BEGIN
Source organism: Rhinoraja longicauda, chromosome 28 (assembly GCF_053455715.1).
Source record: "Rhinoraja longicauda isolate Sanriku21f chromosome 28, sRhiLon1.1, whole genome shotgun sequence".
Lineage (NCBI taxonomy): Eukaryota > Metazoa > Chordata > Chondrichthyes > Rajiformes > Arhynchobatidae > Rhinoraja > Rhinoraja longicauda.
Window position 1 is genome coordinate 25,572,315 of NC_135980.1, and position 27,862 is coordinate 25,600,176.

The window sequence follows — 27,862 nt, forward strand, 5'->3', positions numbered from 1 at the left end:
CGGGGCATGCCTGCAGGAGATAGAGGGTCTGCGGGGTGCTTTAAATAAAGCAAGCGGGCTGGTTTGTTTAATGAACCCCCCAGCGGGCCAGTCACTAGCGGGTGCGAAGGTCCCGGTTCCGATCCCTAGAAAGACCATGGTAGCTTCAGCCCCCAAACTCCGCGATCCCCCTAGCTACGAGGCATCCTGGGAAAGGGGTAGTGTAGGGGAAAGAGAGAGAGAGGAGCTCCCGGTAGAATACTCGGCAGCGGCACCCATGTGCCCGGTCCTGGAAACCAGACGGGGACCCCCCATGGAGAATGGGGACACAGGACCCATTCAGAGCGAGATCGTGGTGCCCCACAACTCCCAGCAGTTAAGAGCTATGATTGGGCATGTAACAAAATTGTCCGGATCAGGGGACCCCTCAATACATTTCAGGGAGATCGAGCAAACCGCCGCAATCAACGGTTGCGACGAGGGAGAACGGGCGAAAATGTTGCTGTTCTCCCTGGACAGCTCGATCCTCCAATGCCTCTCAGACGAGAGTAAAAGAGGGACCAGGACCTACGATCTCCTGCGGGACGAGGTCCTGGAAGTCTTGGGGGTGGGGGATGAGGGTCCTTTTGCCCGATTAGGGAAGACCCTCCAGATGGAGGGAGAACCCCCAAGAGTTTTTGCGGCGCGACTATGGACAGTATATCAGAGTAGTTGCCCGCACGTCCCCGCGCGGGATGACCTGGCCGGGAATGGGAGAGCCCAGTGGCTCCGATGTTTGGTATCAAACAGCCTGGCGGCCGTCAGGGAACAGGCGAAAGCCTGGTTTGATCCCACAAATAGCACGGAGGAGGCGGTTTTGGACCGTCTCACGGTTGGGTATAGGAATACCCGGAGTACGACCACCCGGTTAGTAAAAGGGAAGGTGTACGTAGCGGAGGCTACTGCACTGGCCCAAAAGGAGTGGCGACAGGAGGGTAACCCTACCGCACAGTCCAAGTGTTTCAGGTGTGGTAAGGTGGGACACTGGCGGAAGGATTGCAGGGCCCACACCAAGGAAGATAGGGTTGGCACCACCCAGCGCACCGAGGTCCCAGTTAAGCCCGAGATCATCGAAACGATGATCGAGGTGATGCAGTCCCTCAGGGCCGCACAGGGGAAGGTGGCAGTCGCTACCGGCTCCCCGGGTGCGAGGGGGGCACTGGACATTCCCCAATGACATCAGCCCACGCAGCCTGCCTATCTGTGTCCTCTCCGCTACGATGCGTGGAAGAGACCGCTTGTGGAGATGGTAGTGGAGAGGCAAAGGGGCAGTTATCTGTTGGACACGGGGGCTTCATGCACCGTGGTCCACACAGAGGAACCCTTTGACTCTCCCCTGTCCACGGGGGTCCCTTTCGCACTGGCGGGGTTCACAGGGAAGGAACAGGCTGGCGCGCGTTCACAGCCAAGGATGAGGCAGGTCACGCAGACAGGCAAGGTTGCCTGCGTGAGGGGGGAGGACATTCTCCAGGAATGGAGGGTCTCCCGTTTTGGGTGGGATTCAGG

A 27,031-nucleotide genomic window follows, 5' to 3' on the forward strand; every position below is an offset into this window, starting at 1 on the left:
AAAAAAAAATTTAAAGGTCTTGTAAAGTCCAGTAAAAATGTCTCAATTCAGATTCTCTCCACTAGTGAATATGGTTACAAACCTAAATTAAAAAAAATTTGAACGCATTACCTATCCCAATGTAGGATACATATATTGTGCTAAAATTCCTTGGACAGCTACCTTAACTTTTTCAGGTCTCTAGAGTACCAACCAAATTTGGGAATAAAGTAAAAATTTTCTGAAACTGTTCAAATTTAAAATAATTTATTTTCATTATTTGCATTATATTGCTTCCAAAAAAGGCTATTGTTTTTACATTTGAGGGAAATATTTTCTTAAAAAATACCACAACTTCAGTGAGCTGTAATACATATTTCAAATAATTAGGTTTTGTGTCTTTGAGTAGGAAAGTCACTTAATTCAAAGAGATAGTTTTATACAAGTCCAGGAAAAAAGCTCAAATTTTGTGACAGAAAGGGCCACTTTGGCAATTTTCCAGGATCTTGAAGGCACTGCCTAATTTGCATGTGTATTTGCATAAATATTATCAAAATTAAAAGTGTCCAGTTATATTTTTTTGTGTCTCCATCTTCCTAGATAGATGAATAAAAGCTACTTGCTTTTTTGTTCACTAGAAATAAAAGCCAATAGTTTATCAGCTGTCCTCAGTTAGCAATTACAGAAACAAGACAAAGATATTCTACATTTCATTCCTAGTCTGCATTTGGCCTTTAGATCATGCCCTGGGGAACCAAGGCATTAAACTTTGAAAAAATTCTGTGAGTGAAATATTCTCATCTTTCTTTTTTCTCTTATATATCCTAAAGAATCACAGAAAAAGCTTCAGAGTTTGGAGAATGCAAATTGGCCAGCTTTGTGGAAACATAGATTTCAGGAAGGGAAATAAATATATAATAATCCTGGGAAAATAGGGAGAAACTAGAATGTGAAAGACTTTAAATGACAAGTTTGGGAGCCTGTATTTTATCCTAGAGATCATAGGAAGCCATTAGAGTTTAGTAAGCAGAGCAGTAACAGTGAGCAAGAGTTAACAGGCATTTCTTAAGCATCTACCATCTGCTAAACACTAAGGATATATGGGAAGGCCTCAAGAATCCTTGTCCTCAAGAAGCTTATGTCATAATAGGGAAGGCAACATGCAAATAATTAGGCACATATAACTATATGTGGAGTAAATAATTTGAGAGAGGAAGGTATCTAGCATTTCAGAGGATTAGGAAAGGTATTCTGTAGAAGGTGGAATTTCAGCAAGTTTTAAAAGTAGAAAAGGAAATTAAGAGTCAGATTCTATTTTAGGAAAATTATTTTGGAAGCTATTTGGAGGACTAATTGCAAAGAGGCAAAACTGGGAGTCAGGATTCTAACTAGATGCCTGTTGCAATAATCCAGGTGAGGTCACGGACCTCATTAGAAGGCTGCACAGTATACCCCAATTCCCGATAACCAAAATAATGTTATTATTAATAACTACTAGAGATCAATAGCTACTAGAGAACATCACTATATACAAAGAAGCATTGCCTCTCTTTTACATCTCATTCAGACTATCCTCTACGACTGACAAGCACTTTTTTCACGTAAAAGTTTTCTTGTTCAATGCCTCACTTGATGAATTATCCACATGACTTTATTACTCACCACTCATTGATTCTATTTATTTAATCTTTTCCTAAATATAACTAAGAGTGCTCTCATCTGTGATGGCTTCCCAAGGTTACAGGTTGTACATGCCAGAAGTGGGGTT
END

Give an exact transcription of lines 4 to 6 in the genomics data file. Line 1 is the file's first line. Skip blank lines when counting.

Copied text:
Window position 1 is genome coordinate 25,572,315 of NC_135980.1, and position 27,862 is coordinate 25,600,176.

The window sequence follows — 27,862 nt, forward strand, 5'->3', positions numbered from 1 at the left end:
CGGGGCATGCCTGCAGGAGATAGAGGGTCTGCGGGGTGCTTTAAATAAAGCAAGCGGGCTGGTTTGTTTAATGAACCCCCCAGCGGGCCAGTCACTAGCGGGTGCGAAGGTCCCGGTTCCGATCCCTAGAAAGACCATGGTAGCTTCAGCCCCCAAACTCCGCGATCCCCCTAGCTACGAGGCATCCTGGGAAAGGGGTAGTGTAGGGGAAAGAGAGAGAGAGGAGCTCCCGGTAGAATACTCGGCAGCGGCACCCATGTGCCCGGTCCTGGAAACCAGACGGGGACCCCCCATGGAGAATGGGGACACAGGACCCATTCAGAGCGAGATCGTGGTGCCCCACAACTCCCAGCAGTTAAGAGCTATGATTGGGCATGTAACAAAATTGTCCGGATCAGGGGACCCCTCAATACATTTCAGGGAGATCGAGCAAACCGCCGCAATCAACGGTTGCGACGAGGGAGAACGGGCGAAAATGTTGCTGTTCTCCCTGGACAGCTCGATCCTCCAATGCCTCTCAGACGAGAGTAAAAGAGGGACCAGGACCTACGATCTCCTGCGGGACGAGGTCCTGGAAGTCTTGGGGGTGGGGGATGAGGGTCCTTTTGCCCGATTAGGGAAGACCCTCCAGATGGAGGGAGAACCCCCAAGAGTTTTTGCGGCGCGACTATGGACAGTATATCAGAGTAGTTGCCCGCACGTCCCCGCGCGGGATGACCTGGCCGGGAATGGGAGAGCCCAGTGGCTCCGATGTTTGGTATCAAACAGCCTGGCGGCCGTCAGGGAACAGGCGAAAGCCTGGTTTGATCCCACAAATAGCACGGAGGAGGCGGTTTTGGACCGTCTCACGGTTGGGTATAGGAATACCCGGAGTACGACCACCCGGTTAGTAAAAGGGAAGGTGTACGTAGCGGAGGCTACTGCACTGGCCCAAAAGGAGTGGCGACAGGAGGGTAACCCTACCGCACAGTCCAAGTGTTTCAGGTGTGGTAAGGTGGGACACTGGCGGAAGGATTGCAGGGCCCACACCAAGGAAGATAGGGTTGGCACCACCCAGCGCACCGAGGTCCCAGTTAAGCCCGAGATCATCGAAACGATGATCGAGGTGATGCAGTCCCTCAGGGCCGCACAGGGGAAGGTGGCAGTCGCTACCGGCTCCCCGGGTGCGAGGGGGGCACTGGACATTCCCCAATGACATCAGCCCACGCAGCCTGCCTATCTGTGTCCTCTCCGCTACGATGCGTGGAAGAGACCGCTTGTGGAGATGGTAGTGGAGAGGCAAAGGGGCAGTTATCTGTTGGACACGGGGGCTTCATGCACCGTGGTCCACACAGAGGAACCCTTTGACTCTCCCCTGTCCACGGGGGTCCCTTTCGCACTGGCGGGGTTCACAGGGAAGGAACAGGCTGGCGCGCGTTCACAGCCAAGGATGAGGCAGGTCACGCAGACAGGCAAGGTTGCCTGCGTGAGGGGGGAGGACATTCTCCAGGAATGGAGGGTCTCCCGTTTTGGGTGGGATTCAGG